“f. Upon securing the environment and inviting the detained or missing person in chambers, the court must make active efforts to put the detained or missing person at ease. The preferred name and pronouns of the detained or missing person may be asked. The person must be given a comfortable seating, access to drinking water and washroom. They must be allowed to take periodic breaks to collect themselves. The judge must adopt a friendly and compassionate demeanour and make all efforts to defuse any tension or discomfort. Courts must ensure that the detained or missing person faces no obstacles in being able to express their wishes to the court;”

Minority of age should not lead to dismissal:

“g. A court while dealing with the detained or missing person may ascertain the age of the detained or missing person. However, the minority of the detained or missing person must not be used, at the threshold, to dismiss a habeas corpus petition against illegal detention by a natal family;”

Judges to show empathy, compassion:

h. The judges must showcase sincere empathy and compassion for the case of the detained or missing person. Social morality laden with homophobic or transphobic views or any personal predilection of the judge or sympathy for the natal family must be eschewed. The court must ensure that the law is followed in ascertaining the free will of the detained or missing person;”

Respecting wishes of the person detained:

“i. If a detained or missing person expresses their wish to not go back to the alleged detainer or the natal family, then the person must be released immediately without any further delay;”

Acknowledging the social stigma and hardships faced by queer, inter-caste and inter-faith couples:

“j. The court must acknowledge that some intimate partners may face social stigma and a neutral stand of the law would be detrimental to the fundamental freedoms of the appellant. Therefore, a court while dealing with a petition for police protection by intimate partners on the grounds that they are a same sex, transgender, inter-faith or inter-caste couple must grant an ad-interim measure, such as immediately granting police protection to the petitioners, before establishing the threshold requirement of being at grave risk of violence and abuse. The protection granted to intimate partners must be with a view to maintain their privacy and dignity;”

Courts not to adopt measures to change the minds of the appellant:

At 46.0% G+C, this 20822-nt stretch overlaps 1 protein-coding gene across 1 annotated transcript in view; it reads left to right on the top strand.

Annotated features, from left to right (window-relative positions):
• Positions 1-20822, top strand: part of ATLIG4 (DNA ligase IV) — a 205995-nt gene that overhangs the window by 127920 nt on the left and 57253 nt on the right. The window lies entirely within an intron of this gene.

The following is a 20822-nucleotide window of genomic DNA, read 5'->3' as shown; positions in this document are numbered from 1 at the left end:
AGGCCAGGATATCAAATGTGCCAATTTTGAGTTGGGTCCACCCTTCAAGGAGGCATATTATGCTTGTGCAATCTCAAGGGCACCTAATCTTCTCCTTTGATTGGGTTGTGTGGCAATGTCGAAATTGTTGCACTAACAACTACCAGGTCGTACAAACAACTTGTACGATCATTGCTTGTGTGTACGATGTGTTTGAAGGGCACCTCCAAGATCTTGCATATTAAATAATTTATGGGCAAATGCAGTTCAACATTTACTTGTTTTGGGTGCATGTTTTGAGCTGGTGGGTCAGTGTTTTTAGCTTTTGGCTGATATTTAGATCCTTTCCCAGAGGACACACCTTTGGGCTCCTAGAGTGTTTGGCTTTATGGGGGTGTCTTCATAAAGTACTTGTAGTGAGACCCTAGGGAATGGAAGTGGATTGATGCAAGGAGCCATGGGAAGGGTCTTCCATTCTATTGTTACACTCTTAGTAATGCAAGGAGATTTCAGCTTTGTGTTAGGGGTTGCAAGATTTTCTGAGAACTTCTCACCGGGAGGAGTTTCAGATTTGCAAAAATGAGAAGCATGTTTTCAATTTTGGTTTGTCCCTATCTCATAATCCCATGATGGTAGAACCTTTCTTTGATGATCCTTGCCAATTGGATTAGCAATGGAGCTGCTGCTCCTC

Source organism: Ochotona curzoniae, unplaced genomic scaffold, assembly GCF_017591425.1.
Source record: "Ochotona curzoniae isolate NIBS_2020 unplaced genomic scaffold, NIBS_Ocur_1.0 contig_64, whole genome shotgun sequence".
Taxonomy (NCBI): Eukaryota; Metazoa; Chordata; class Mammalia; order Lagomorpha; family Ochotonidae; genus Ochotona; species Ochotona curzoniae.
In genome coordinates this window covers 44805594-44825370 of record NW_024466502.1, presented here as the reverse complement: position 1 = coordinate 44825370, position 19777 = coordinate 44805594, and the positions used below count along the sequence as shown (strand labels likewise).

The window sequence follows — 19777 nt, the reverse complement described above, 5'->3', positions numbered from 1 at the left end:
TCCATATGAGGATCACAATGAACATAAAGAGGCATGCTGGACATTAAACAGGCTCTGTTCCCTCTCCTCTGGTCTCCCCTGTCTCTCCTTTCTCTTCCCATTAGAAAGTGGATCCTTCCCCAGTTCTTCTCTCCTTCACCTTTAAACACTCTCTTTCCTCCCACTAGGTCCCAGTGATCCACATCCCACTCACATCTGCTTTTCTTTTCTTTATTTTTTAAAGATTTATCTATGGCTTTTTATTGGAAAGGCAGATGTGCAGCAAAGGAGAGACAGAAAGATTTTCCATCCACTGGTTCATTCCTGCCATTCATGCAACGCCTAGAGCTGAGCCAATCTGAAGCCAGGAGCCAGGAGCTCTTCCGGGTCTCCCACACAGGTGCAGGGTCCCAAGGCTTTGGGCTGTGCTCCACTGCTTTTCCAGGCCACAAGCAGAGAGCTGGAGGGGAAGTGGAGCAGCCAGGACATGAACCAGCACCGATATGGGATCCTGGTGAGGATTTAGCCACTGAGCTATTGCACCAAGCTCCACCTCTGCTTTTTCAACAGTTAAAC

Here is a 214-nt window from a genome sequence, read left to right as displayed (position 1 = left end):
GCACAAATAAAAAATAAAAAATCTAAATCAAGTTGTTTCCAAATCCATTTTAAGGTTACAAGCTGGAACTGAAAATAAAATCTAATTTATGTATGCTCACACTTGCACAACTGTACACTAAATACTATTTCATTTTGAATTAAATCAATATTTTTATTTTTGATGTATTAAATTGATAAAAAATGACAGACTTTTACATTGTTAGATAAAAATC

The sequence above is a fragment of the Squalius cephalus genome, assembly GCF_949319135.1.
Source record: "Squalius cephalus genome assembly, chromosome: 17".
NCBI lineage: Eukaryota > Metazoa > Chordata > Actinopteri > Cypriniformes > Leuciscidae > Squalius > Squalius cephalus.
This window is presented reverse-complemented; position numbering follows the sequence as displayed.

“k. The Court shall not pass any directions for counselling or parental care when the corpus is produced before the Court. The role of the Court is limited to ascertaining the will of the person. The Court must not adopt counselling as a means of changing the mind of the appellant, or the detained/missing person;”

 “l. The Judge during the interaction with the corpus to ascertain their views must not attempt to change or influence the admission of the sexual orientation or gender identity of the appellant or the corpus. The court must act swiftly against any queerphobic, transphobic, or otherwise derogatory conduct or remark by the alleged detainers, court staff, or lawyers;”

“m. Sexual orientation and gender identity fall in a core zone of privacy of an individual. These identities are a matter of self-identification and no stigma or moral judgment must be imposed when dealing with cases involving parties from the LGBTQ+ community. Courts must exercise caution in passing any direction or making any comment which may be perceived as pejorative.”

Towards the end of the judgment, the Supreme Court bench once more emphasised the necessity of following the Supreme Court guidelines in letter and spirit. As per the court, the above-mentioned guidelines will work as a mandatory minimum measure to secure the fundamental rights and dignity of intimate partners, and members of the LGBTQ+ communities in illegal detention. The court must advert to these guidelines and their precise adherence in the judgment dealing with habeas corpus petitions or petition for police protection by intimate partners.

The complete judgment can be read here: